St Albans city & district council is the latest local authority to consider plans to establish a clean air zone in order to tackle air pollution from road transport.
The council, which was not one of the authorities name within the governmentâ€™s air quality plan as having to draw up proposals to tackle air pollution to bring the UK into compliance with EU limits, will vote on the measure at a Cabinet meeting later this month.
Clean air zones â€“ which would limit or potentially charge for the use of some types of vehicles in highly polluted areas â€“ have been identified by government as an effective means of improving air quality, and are among the measures set out in the national air quality plan, published in July, as effective in tackling emissions.
This comes after councillors on the community, environment and sport scrutiny committee recommended the measure for consideration at a meeting last week.
Plans are also in place to explore the use of Civil Enforcement Officers to fine drivers who keep their engines idling while parked.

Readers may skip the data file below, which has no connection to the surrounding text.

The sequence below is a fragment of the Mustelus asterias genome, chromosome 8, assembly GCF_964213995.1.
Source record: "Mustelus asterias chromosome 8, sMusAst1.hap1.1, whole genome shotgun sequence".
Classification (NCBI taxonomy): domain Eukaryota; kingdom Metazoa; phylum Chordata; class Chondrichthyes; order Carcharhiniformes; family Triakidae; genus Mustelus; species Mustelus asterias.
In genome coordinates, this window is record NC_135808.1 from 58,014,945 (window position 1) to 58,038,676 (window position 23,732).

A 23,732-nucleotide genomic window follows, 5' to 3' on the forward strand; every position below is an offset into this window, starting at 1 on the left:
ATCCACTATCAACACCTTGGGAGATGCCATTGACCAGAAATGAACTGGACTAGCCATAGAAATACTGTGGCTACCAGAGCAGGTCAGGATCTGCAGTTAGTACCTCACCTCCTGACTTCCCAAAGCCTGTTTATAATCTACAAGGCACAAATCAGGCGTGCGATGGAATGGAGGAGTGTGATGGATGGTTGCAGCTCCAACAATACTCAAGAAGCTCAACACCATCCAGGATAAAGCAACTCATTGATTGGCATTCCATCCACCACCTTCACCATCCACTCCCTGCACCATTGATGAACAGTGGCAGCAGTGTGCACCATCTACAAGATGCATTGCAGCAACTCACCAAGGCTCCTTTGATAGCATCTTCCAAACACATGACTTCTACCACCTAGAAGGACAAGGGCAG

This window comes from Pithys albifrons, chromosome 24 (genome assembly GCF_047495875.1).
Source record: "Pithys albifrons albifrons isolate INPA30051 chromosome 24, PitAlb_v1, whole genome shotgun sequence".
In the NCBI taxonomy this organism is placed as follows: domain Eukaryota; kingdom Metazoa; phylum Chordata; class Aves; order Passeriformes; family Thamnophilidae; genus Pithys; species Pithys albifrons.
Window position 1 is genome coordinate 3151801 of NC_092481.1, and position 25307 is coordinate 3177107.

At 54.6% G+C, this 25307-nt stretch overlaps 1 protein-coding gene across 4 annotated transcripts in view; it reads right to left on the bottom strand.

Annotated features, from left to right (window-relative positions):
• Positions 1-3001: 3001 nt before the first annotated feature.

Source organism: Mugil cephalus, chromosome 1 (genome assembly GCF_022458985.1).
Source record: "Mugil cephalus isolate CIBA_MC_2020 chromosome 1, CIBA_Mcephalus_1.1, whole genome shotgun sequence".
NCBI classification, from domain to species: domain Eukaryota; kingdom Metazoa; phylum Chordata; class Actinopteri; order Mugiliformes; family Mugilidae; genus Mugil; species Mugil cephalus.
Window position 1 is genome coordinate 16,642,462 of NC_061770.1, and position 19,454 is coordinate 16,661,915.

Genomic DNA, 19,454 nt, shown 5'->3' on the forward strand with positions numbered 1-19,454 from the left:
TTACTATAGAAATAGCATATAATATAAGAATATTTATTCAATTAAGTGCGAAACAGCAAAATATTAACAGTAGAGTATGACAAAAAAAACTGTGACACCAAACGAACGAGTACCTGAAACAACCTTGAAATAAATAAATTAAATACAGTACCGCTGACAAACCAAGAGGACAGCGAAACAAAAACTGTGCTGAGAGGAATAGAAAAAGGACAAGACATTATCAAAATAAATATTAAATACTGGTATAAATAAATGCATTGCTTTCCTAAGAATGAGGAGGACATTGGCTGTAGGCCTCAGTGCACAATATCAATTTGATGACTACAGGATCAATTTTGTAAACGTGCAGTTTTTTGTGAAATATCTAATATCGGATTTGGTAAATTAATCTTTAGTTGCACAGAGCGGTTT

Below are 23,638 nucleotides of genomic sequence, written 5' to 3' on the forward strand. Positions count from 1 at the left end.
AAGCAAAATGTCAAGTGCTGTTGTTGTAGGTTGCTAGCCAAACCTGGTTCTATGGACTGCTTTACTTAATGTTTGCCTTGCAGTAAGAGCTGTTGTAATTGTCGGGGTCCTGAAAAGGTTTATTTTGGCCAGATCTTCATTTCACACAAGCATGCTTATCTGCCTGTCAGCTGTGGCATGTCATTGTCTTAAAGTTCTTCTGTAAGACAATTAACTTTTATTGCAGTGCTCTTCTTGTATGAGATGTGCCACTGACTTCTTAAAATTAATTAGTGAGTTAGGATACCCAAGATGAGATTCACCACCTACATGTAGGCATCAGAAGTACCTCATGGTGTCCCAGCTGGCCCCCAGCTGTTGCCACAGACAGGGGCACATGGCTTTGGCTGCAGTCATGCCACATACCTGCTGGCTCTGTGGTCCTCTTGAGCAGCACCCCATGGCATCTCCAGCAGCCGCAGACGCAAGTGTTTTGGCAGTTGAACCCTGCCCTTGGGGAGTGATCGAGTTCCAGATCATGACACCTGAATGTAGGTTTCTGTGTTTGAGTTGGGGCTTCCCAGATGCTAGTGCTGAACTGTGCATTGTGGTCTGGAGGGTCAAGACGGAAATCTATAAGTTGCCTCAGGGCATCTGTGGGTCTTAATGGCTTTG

Commenting on the Councillor Anthony Rowlands, chair of the committee, said: â€œThe council has undertaken campaigns against the problem of engine idling.
â€œThere have been publicity drives, social media activities and engagement with schools and other organisations.
â€œHowever, the consensus among the Committee members was that much more needs to be done to change the behaviour of drivers and we should look at developing our strategy further.
â€œThere was a strong feeling that we should set up Clean Air Zones in the District. Moreover, Civil Enforcement Officers should be tasked with identifying idling vehicles and taking appropriate action against offenders, including issuing Fixed Penalty Notices.
â€œAs a council, we are committed to reducing air pollution and I hope that the Cabinet accepts these recommendations and takes them forward without delay.â€